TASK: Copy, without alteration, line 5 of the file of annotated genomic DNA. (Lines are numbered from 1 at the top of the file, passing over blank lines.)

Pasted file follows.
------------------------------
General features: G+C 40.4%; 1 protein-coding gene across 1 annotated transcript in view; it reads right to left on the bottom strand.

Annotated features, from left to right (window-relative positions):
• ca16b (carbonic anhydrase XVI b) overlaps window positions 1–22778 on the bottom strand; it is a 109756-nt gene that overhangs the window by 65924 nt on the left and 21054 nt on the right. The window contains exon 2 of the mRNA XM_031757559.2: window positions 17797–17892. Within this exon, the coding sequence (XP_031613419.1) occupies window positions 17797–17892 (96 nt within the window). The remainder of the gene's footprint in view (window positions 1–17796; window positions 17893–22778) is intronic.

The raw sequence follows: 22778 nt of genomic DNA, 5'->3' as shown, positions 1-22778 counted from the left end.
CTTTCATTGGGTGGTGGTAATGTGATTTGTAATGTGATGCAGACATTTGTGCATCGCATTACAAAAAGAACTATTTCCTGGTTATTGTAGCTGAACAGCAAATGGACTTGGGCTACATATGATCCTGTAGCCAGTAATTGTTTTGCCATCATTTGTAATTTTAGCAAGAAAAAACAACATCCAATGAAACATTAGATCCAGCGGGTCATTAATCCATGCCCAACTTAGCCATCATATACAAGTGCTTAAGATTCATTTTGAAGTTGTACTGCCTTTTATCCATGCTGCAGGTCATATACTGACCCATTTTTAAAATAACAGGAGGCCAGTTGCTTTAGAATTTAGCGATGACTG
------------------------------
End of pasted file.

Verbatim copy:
CTTTCATTGGGTGGTGGTAATGTGATTTGTAATGTGATGCAGACATTTGTGCATCGCATTACAAAAAGAACTATTTCCTGGTTATTGTAGCTGAACAGCAAATGGACTTGGGCTACATATGATCCTGTAGCCAGTAATTGTTTTGCCATCATTTGTAATTTTAGCAAGAAAAAACAACATCCAATGAAACATTAGATCCAGCGGGTCATTAATCCATGCCCAACTTAGCCATCATATACAAGTGCTTAAGATTCATTTTGAAGTTGTACTGCCTTTTATCCATGCTGCAGGTCATATACTGACCCATTTTTAAAATAACAGGAGGCCAGTTGCTTTAGAATTTAGCGATGACTG